IUPAC-NIST Solubility Database
NIST Standard Reference Database 106

Glass Ball as Bullet Solubility System: 1,1,2-Trichloroethane with Water.

   (1) Water; H2O; [7732-18-5]  NIST Chemistry WebBook for detail
   (2) 1,1,2-Trichloroethane; C2H3Cl3; [79-00-5]  NIST Chemistry WebBook for detail

   A. L. Horvath, Imperial Chemical Industries Limited, Runcorn, U.K.

Critical Evaluation:

        The 1,1,2-trichloroethane (1) and water (2) binary system is treated in two parts; part 1 is 1,1,2-trichloro-ethane (1) in water (2) and part 2 is water (2) in 1,1,2-trichloroethane (1).
     Part 1. The solubility of 1,1,2-trichloroethane (1) in water (2) has been studied by 16 groups of workers in the temperature range from 273.15 to 328.15 K. The results of only two groups were not used in the data smoothing procedure. The solubility data of Wright and Schaffer1 and Veight et al.2 are significantly lower than other results and are therefore rejected. Even though there appears to be some inconsistency in the reported solubility data of Leighton and Calo3 and Howe et al.,4 that is, the former does not give a minimum and the latter shows a maximum in solubility, the combined results of 14 laboratories have been used for the smoothing equation. The data of van Arkel and Vles,5 McGovern,6 Treybal et al.,7 Newman et al.,8 Walraevens et al.,9 Sato and Nakijima,10 Coca and Diaz,11 Coca et al.,12 Newsham,13 Leighton and Calo,3 McNally and Grob,14 Barr and Newsham,15 Howe et al.,4 and Wright et al.16 were included to obtain the following mass percent (1) equation:

Solubility [100 w1] = 2.89796 – 1.8585 ×l 10–2 (T/K) + 3.48961 × 10–5 (T/K)2,

which shows a standard deviation of 3.41 × 10–2 in the temperature range from 273.15 to 328.15 K. The above equation represents the combined data with maximum deviation of 15 %, usually less, and may be considered tentative for solubility if 1,1,2-trichloroethane in water.
     The measurements and the curve obtained from the smoothing equation are shown in Fig. 15.  A solubility minimum does not appear in the temperature range involved. Additional details concerning the presence of a solubility minimum for aqueous hydrocarbon systems are provided in the Preface.
     The tentative values for this system are given in Table 1 as smoothed values at 5 K intervals.
     Part 2. The solubility of water (2) in 1,1,2-trichloroethane (1) has been studied by six groups of workers in the temperature range from 264.15 to 323.15 K. The data of Coca and Diaz11 and Coca et al.12 are several per cent lower than the smoothed solubility values and are therefore rejected. Both results seem to be reported from the same laboratory with some discrepancy between the two data values.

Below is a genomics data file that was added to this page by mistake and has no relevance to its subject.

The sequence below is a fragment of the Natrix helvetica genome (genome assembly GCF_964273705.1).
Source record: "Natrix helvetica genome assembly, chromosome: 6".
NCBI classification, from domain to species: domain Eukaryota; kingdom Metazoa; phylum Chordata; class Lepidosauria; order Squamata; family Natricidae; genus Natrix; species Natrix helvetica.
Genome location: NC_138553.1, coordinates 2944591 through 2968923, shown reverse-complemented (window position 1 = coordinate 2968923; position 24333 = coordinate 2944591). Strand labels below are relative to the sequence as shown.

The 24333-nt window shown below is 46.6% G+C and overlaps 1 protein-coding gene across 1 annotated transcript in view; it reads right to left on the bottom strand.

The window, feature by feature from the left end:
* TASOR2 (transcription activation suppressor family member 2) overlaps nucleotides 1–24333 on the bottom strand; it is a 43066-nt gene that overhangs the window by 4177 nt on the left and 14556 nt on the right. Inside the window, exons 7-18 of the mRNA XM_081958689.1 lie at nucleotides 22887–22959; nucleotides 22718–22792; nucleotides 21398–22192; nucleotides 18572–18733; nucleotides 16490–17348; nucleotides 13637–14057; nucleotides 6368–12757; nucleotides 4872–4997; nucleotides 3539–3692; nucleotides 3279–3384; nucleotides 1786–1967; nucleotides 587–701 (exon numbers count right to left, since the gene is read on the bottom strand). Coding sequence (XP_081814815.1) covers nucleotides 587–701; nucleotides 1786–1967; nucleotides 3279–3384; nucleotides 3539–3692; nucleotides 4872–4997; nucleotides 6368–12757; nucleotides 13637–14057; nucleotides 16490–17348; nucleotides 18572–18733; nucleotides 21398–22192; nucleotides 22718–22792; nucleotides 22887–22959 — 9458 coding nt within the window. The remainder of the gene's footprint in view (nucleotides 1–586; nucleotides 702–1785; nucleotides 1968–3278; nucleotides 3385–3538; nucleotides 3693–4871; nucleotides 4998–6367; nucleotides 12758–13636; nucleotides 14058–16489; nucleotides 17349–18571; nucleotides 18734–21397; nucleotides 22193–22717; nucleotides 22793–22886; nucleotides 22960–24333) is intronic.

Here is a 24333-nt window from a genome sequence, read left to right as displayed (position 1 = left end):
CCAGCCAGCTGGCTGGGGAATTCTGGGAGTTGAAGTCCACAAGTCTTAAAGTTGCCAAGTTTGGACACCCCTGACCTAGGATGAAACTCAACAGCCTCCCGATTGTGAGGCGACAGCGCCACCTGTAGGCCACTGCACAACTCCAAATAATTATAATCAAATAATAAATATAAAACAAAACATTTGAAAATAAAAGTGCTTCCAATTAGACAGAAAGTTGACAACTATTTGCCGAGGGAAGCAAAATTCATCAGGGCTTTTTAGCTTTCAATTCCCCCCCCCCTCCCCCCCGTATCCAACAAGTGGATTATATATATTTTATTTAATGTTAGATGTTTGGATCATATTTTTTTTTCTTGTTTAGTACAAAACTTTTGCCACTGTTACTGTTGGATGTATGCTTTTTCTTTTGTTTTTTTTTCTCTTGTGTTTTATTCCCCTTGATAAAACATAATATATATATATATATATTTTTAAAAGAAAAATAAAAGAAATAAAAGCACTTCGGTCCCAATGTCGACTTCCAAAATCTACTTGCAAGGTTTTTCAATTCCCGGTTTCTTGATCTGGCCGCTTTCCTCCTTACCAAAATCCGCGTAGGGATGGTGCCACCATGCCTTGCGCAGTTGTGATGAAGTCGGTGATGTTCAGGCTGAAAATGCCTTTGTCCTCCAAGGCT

The remaining data of Staverman,17 McGovern,6 Treybal et al.,7 and Barr and Nesham15 were compiled or used for the smoothing equation. The fitting equation used was:

log10 x2 =  2.48799 – 1356.67/(T/K).

This equation yielded a standard deviation of 6.99 × 10–2 in the temperature range from 264 to 323 K. The recommended solubilities at 5 K intervals for water in 1,1,2-trichloroethane are presented in Table 2.
     Measured values and the curve obtained from the smoothing equation for solubility expressed as log10 x2 versus the reciprocal of absolute temperature are shown in Fig. 16.

Experimental Data:   (Notes on the Nomenclature)

Table 1. Tentative solubility of 1,1,2-trichloroethane (1) in water (2)
t/°CT/K102 * Mass Fraction w1104 * Mole Fraction x1
Table 2. Recommended solubility of water (2) in 1,1,2-trichloroethane (1)
t/°CT/K102 * Mass Fraction w2103 * Mole Fraction x2
View Figure 1 for this Evaluation

View Figure 2 for this Evaluation

References: (Click a link to see its experimental data associated with the reference)

   1  Wright, W.H.; Schaffer, J.M., Am. J. Hygiene 16, 325 (1932).
   2  Veith, G.D.; Macek, K.J.; Petrucelli, S.R.; Carroll, J., Proc. 3rd Ann. Symp. on Aquatic Toxicology, ASTM Publ. 707, Philadelphia, 1980, p. 116-29.
   3  Leighton, D.T.; Calo, J.M., J. Chem. Eng. Data 1981, 26, 382-5.
   4  Howe, G.B.; Mullins, M.E.; Rogers, T.N., AFESC Tyndall Air Force Base, Report ESL-TR-86-66, Vol. 1, Florida, Sept. 1987, 86 pp. (AD-A188 571).
   5  van Arkel, A.E.; Vles, S.E., Recl. Trav. Chim. Pays-Bas 1936, 55, 407-11.
   6  McGovern, E.W., Ind. Eng. Chem. 1943, 35, 1230-9.
   7  Treybal, R.E.; Weber, L.D.; Daley, J.F., Ind. Eng. Chem. 38, 817-21 (1946).
   8  Newman, M.; Hayworth, C.B.; Treybal, R.E., Ind. Eng. Chem. 41, 2039-43 (1949).
   9  Walraevens, R.; Trouillet, P.; Devos, A., Int. J. Chem. Kinet. 6, 777-86 (1974)
   10  Sato, A.; Nakijima, T., Arch. Envir. Health 1979, 34, 69-75.
   11  Coca, J.; Diaz, R. M., J. Chem. Eng. Data 25, 80-3 (1980)
   12  Coca, J.; Diaz, R.M.; Pazos, C., Fluid Phase Equilibr. 1980, 4, 125-36.
   13  Newsham, D.M.T., Measurement and Correlation of Thermodynamic Data for Chlorinated Hydrocarbons, UMIST, Manchester (January. 1981).
   14  McNally, M.E.; Grob, R.L., J. Chromatogr. 1984, 284, 105-16.
   15  Barr, R.S.; Newsham, D.M.T., Fluid Phase Equilibr. 1987, 35, 189-205.
   16  Wright, D.A.; Sandler, S.I.; DeVoll, D., Environ. Sci. Technol. 1992, 26, 1828-31.
   17  Staverman, A.J., Recl. Trav. Chim. Pays-Bas 1941, 60, 836-41.